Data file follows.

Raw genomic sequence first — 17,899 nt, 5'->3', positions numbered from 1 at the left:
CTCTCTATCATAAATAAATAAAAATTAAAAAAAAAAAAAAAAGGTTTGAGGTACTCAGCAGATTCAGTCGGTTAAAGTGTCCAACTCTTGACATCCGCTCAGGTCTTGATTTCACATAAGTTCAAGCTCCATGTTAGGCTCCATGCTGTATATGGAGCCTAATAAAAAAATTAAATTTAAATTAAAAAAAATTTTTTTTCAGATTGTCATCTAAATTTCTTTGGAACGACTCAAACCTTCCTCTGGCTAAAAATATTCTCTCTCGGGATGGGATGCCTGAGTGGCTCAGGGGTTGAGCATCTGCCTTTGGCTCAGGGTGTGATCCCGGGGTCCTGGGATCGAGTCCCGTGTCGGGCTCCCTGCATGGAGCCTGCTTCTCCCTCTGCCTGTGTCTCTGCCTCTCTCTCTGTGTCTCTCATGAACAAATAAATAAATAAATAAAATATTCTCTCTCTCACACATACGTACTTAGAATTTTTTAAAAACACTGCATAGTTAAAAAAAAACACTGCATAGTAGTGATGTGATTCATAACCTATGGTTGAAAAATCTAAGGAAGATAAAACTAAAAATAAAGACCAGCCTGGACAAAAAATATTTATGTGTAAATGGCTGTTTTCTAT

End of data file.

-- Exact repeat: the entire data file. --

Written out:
Raw genomic sequence first — 17,899 nt, 5'->3', positions numbered from 1 at the left:
CTCTCTATCATAAATAAATAAAAATTAAAAAAAAAAAAAAAAGGTTTGAGGTACTCAGCAGATTCAGTCGGTTAAAGTGTCCAACTCTTGACATCCGCTCAGGTCTTGATTTCACATAAGTTCAAGCTCCATGTTAGGCTCCATGCTGTATATGGAGCCTAATAAAAAAATTAAATTTAAATTAAAAAAAATTTTTTTTCAGATTGTCATCTAAATTTCTTTGGAACGACTCAAACCTTCCTCTGGCTAAAAATATTCTCTCTCGGGATGGGATGCCTGAGTGGCTCAGGGGTTGAGCATCTGCCTTTGGCTCAGGGTGTGATCCCGGGGTCCTGGGATCGAGTCCCGTGTCGGGCTCCCTGCATGGAGCCTGCTTCTCCCTCTGCCTGTGTCTCTGCCTCTCTCTCTGTGTCTCTCATGAACAAATAAATAAATAAATAAAATATTCTCTCTCTCACACATACGTACTTAGAATTTTTTAAAAACACTGCATAGTTAAAAAAAAACACTGCATAGTAGTGATGTGATTCATAACCTATGGTTGAAAAATCTAAGGAAGATAAAACTAAAAATAAAGACCAGCCTGGACAAAAAATATTTATGTGTAAATGGCTGTTTTCTAT